How to Use The Periodic Table

By eHow Contributor
Use The Periodic Table
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Most people who are not familiar with chemistry don't have a good understanding of the periodic table of elements. It's is amazing to know how each and everyone of the elements has a role is our lives. A simple molecule like water can be understood by looking at and using the periodic table.

The layout of the periodic table is very important to its understanding. It was laid out so that the elements go in order by atomic number. The atomic number is the number of protons and electrons in a neutral atom. Hydrogen, the first element on the table, has an atomic number of one. In order for this element to be neutral it must have one proton(+) and one electron(-). Another example is oxygen. Oxygen has an atomic number of 8. This means that it has 8 total protons(+) and 8 total electrons(-). As we move across and down the periodic table, we add protons and electrons.

Now that you understand what the atomic number is, let's look at how the electrons in an element are arranged. Electrons are arranged by orbitals. Orbitals are an electrons "home". Think of the orbitals as an apartment building. The first floor has the lowest energy and is the s-orbital. The second floor has a bit more energy and are the p-orbitals. The third floor has even more energy and are the d-orbitals, so on and so on.

Electrons are arranged so that they will enter an orbital by lowest energy first. For example, Oxygen which has 8 electrons, will have two in its 1S orbital, two in its 2S orbital, and four in its 2P orbitals (x,y,z). The thing about electrons is they HATE to be paired up in the same orbital. Since there is a total of six possible locations in the 2P orbital(2 in x, 2 in y, and 2 in z) and only four electrons, two of them will be unpaired. These unpaired electrons are what are used to "bond" with other elements. They are called valance electrons.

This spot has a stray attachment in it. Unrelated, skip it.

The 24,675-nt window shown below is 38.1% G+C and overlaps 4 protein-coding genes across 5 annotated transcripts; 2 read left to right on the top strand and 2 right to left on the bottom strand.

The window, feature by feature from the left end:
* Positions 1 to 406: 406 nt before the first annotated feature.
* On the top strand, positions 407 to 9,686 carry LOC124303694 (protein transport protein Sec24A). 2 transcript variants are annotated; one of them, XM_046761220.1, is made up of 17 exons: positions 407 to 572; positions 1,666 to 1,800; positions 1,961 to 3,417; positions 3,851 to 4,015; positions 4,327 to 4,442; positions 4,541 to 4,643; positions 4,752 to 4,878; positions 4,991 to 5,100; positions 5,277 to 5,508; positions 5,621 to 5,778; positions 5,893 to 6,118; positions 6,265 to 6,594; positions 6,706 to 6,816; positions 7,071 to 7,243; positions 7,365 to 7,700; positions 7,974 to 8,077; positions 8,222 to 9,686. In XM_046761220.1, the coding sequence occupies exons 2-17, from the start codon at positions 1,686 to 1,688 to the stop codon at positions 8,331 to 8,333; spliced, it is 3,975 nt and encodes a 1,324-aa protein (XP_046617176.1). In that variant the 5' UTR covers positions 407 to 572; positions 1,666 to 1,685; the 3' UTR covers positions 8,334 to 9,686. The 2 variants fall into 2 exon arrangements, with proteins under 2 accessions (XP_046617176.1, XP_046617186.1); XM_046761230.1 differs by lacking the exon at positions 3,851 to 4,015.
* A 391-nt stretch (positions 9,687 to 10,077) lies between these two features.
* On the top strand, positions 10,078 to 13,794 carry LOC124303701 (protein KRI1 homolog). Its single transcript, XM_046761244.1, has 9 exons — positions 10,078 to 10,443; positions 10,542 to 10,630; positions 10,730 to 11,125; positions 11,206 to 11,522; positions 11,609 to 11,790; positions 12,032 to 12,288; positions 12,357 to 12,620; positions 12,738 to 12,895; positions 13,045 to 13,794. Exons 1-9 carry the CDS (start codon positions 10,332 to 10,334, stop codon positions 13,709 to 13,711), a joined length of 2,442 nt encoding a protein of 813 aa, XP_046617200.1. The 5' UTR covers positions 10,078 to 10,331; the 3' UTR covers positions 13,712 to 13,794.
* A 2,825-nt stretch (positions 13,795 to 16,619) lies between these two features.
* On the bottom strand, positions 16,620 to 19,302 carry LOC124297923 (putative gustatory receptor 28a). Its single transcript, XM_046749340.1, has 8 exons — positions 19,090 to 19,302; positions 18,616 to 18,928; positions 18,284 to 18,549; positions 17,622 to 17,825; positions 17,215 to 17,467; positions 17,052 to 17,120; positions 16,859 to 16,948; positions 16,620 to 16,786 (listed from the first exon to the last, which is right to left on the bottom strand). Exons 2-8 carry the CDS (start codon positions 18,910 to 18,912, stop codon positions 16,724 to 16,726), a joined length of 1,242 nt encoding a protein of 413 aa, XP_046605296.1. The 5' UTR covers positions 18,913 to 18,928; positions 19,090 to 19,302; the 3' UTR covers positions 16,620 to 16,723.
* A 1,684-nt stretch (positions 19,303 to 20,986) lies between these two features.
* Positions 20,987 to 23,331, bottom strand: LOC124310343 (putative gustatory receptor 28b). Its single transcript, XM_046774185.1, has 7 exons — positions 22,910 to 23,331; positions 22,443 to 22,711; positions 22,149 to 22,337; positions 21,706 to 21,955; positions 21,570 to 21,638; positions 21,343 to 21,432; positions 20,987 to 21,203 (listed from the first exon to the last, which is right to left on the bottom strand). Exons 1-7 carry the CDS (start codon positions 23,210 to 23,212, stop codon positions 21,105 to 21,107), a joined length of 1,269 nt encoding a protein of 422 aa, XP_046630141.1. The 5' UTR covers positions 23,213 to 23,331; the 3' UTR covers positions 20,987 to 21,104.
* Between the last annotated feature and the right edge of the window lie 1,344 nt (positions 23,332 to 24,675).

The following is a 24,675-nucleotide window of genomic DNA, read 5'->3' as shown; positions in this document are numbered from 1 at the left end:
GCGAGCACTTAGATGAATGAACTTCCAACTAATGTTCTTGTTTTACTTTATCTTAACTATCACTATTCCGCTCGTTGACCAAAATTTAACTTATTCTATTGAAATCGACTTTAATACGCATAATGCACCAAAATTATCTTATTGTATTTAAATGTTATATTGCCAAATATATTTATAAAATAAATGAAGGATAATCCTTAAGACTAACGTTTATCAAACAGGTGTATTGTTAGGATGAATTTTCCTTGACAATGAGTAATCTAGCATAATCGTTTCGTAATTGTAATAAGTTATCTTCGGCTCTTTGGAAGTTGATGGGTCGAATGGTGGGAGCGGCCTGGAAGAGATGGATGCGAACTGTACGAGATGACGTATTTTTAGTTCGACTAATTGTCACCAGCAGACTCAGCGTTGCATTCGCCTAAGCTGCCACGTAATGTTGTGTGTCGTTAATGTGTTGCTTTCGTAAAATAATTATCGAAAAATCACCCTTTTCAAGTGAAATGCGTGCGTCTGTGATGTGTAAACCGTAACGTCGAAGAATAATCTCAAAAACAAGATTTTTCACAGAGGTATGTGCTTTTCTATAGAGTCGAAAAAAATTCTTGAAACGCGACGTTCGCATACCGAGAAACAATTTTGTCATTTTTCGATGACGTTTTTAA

To understand how electrons bond together let's take a look at water(H2O). By looking at the periodic table we see that Hydrogen has an atomic number of one. This means that it has one electron in its 1S orbital. Now because this electron is unpaired, it can be used for bonding. Oxygen we know from step 3 has 2 unpaired electrons for bonding. Water consists of 2 elements of hydrogen and one element of oxygen. This means that we can make a "hybrid" by taking the two electrons from the hydrogen's and bonding them with the two electrons from the oxygen. By doing this we eliminate any free electrons and the molecule is now stable.

Now that you know how to bond together simple elements, let's look at the concept of electronegativity(i will use e-neg for short). E-neg is a measure of how electronegative an element is. In other words, it's a measure of how much an element likes to pull electrons toward itself. E-neg increases up and to the right on the periodic table. Fluorine is the most electronegative element and tends to pull all electrons toward itself. This concept is what makes hydrogen fluoride(HF) such a strong acid. The one lonely electron on hydrogen is being pulled toward fluorine so much that hydrogen can be remove by another element very quickly. The easier it is to remove a hydrogen from a molecule, the more acidic it will be.

Whenever you have a chance, sit down and try to draw the orbitals for each element and see how many unpaired electrons to come up with. If you can master the periodic table, you can master chemistry!